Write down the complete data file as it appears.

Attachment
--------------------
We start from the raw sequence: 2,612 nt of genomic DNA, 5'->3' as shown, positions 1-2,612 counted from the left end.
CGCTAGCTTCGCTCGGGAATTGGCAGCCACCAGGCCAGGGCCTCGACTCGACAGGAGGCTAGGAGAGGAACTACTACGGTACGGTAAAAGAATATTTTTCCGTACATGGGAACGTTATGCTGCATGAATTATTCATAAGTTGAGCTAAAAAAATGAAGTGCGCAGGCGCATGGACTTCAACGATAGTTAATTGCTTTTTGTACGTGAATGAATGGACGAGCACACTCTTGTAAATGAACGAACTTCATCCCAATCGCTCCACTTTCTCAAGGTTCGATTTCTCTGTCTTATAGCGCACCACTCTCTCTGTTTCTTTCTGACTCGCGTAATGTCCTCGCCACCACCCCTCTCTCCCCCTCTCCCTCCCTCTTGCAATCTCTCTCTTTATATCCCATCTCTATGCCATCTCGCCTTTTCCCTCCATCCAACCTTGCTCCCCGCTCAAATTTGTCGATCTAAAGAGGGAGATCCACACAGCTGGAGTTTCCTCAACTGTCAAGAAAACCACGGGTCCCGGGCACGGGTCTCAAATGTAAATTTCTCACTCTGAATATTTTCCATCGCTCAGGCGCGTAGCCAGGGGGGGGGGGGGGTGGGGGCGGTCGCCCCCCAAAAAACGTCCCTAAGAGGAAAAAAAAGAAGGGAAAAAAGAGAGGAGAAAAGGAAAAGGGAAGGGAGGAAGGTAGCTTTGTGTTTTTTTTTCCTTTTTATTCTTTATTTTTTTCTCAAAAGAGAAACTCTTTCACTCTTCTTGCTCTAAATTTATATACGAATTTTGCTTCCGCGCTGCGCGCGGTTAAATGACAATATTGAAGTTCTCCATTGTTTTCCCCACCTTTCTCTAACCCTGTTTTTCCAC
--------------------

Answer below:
We start from the raw sequence: 2,612 nt of genomic DNA, 5'->3' as shown, positions 1-2,612 counted from the left end.
CGCTAGCTTCGCTCGGGAATTGGCAGCCACCAGGCCAGGGCCTCGACTCGACAGGAGGCTAGGAGAGGAACTACTACGGTACGGTAAAAGAATATTTTTCCGTACATGGGAACGTTATGCTGCATGAATTATTCATAAGTTGAGCTAAAAAAATGAAGTGCGCAGGCGCATGGACTTCAACGATAGTTAATTGCTTTTTGTACGTGAATGAATGGACGAGCACACTCTTGTAAATGAACGAACTTCATCCCAATCGCTCCACTTTCTCAAGGTTCGATTTCTCTGTCTTATAGCGCACCACTCTCTCTGTTTCTTTCTGACTCGCGTAATGTCCTCGCCACCACCCCTCTCTCCCCCTCTCCCTCCCTCTTGCAATCTCTCTCTTTATATCCCATCTCTATGCCATCTCGCCTTTTCCCTCCATCCAACCTTGCTCCCCGCTCAAATTTGTCGATCTAAAGAGGGAGATCCACACAGCTGGAGTTTCCTCAACTGTCAAGAAAACCACGGGTCCCGGGCACGGGTCTCAAATGTAAATTTCTCACTCTGAATATTTTCCATCGCTCAGGCGCGTAGCCAGGGGGGGGGGGGGGTGGGGGCGGTCGCCCCCCAAAAAACGTCCCTAAGAGGAAAAAAAAGAAGGGAAAAAAGAGAGGAGAAAAGGAAAAGGGAAGGGAGGAAGGTAGCTTTGTGTTTTTTTTTCCTTTTTATTCTTTATTTTTTTCTCAAAAGAGAAACTCTTTCACTCTTCTTGCTCTAAATTTATATACGAATTTTGCTTCCGCGCTGCGCGCGGTTAAATGACAATATTGAAGTTCTCCATTGTTTTCCCCACCTTTCTCTAACCCTGTTTTTCCAC